GILLETTE — Most new technologies are met with widespread skepticism, but that couldn’t be further from the truth when it comes to blockchain technology and Wyoming legislators.
In the past two legislative sessions, Wyoming lawmakers have passed 13 new blockchain laws, with little to no opposition, in an effort to make the Cowboy State the place to be for blockchain technology.
“Wyoming’s becoming a state that’s known for its nimbleness in innovation,” said state Sen. Ogden Driskill, R-Devils Tower.
Brian Worthen, CEO of Visionary Broadband, said Wyoming is in a unique situation.
“Because of the (population) size of our state, it’s easy to roll out new innovation. There’s a certain level of accessibility to government that is unsurpassed,” Worthen said.
Driskill said he and Lindholm proposed a cryptocurrency bill six years ago. Driskill said they saw potential in blockchain, the technology that makes cryptocurrency work.
“It became very apparent that blockchain had immense value in many, many areas,” he said.
During the 2018 legislative session, state lawmakers passed a number of bills regulating cryptocurrency and blockchain technology, and the Cowboy State has since become the model for other states to follow.
Seven other states have copied Wyoming’s blockchain legislation, Driskill said.
What is blockchain?
Blockchain was invented in 2008 as the public ledger for the cryptocurrency Bitcoin.
Blockchain is a system where a record of transactions is kept across computers that are linked in a peer-to-peer network.
Blocks of information are stored in a database, or chain. The blocks store transaction information, such as the date, dollar amount and name of the people or businesses participating in the transaction.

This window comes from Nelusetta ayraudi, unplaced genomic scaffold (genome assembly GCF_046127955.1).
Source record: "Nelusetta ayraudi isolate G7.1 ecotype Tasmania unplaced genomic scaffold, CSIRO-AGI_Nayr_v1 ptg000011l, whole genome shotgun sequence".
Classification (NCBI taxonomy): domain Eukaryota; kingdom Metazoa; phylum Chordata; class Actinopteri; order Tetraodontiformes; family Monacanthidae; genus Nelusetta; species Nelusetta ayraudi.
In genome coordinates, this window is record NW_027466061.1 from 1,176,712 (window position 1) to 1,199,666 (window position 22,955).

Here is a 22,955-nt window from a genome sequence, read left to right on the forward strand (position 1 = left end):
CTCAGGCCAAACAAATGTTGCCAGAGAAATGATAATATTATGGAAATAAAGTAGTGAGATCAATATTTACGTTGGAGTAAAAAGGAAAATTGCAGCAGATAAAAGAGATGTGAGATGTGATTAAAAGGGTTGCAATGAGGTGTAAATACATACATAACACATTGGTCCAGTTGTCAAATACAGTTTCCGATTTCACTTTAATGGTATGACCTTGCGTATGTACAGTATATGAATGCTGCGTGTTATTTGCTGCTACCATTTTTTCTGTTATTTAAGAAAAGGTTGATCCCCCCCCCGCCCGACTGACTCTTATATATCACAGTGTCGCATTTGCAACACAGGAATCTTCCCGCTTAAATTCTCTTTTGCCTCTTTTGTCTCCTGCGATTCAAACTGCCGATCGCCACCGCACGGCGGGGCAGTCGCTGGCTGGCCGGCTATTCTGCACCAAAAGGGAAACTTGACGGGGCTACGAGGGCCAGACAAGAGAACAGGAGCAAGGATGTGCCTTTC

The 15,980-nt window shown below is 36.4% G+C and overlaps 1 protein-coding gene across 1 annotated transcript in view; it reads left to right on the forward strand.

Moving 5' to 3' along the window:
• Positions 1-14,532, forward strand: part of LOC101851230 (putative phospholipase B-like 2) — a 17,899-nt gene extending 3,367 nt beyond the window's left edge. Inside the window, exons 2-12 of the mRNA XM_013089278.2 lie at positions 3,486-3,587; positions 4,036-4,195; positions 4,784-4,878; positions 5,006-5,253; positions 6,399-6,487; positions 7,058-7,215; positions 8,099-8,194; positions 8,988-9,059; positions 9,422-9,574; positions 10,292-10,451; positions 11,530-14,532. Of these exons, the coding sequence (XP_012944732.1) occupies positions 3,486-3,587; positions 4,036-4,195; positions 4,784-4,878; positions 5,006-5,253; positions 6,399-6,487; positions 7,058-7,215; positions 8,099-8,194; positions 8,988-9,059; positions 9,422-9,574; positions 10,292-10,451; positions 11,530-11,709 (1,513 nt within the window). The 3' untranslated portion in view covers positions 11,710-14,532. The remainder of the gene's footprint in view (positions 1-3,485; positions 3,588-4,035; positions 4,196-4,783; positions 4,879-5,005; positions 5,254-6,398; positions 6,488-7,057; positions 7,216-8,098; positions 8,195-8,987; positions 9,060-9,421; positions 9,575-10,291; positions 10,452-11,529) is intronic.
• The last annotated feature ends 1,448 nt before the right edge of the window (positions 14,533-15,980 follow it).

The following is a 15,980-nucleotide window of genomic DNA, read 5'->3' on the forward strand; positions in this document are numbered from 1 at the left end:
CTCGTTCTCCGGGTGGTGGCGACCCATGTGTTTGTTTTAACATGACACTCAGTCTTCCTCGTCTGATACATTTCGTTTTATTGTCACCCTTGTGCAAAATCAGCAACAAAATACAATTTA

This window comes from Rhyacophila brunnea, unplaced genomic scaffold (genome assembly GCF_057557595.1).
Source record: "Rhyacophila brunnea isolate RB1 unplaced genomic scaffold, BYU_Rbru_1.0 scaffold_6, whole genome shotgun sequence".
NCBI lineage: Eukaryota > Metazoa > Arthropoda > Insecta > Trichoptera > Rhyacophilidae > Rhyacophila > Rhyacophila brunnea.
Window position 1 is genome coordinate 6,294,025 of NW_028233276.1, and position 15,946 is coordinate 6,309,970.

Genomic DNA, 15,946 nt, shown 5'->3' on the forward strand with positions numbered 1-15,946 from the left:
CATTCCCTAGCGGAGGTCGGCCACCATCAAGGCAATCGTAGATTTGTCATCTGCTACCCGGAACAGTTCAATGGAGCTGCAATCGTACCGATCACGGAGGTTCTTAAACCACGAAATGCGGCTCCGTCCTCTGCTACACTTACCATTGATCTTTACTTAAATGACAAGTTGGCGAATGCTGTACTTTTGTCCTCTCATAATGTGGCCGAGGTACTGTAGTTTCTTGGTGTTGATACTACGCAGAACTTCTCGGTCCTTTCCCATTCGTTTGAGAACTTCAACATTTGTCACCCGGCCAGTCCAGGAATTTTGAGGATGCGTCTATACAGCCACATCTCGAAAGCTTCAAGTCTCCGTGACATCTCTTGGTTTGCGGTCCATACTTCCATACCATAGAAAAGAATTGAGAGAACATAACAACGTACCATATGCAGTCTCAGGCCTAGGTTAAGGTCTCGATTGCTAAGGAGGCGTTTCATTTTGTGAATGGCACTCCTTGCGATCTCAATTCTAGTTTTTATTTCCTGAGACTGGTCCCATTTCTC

“It’s just a high-end accounting system that makes it where parties who don’t trust each other can do business with each other because they trust the data,” Driskill said.
Unlike traditional computer systems, blockchain is decentralized and encrypted. If one point in the chain goes down, the network can still continue.
“You’re literally storing a key within a publicly viewable space for future reference,” Worthen said. “Anything from a serial number to a description of land.”
“When the internet came out, nobody understood where it was going, what it was. I think a lot of blockchain is that way,” Driskill said.
Driskill co-chairs the Blockchain Task Force with Rep. Tyler Lindholm, R-Sundance. It includes a couple of other lawmakers and members of the Wyoming Blockchain Coalition. The task force spent last year coming up with blockchain bills.
House Bill 57, called the “financial technology sandbox,” will let companies that have an innovative financial product or service request a waiver of state regulations if the current law does not allow the product to be available to customers.
This law has “great potential,” Driskill said, because a lot of Wyoming’s regulations are “inflexible,” and this would provide innovators relief from existing laws for up to three years.
House Bill 74 authorizes state-chartered banks to provide basic banking services to blockchain and other businesses. Senate File 125 authorizes qualified custodians for digital assets, including virtual currencies, digital securities and utility tokens, and recognizes the property rights of the owners of those assets.
All of the bills were signed into law with very little opposition. Driskill said there were a couple of reasons for this.
“We have a good relationship with the industry,” he said. “It’s much easier to write laws when the industry’s actually helping you out.”
He added that the bills passed in 2018 created income for the state without costing it anything, which gave blockchain a favorable reputation around the state.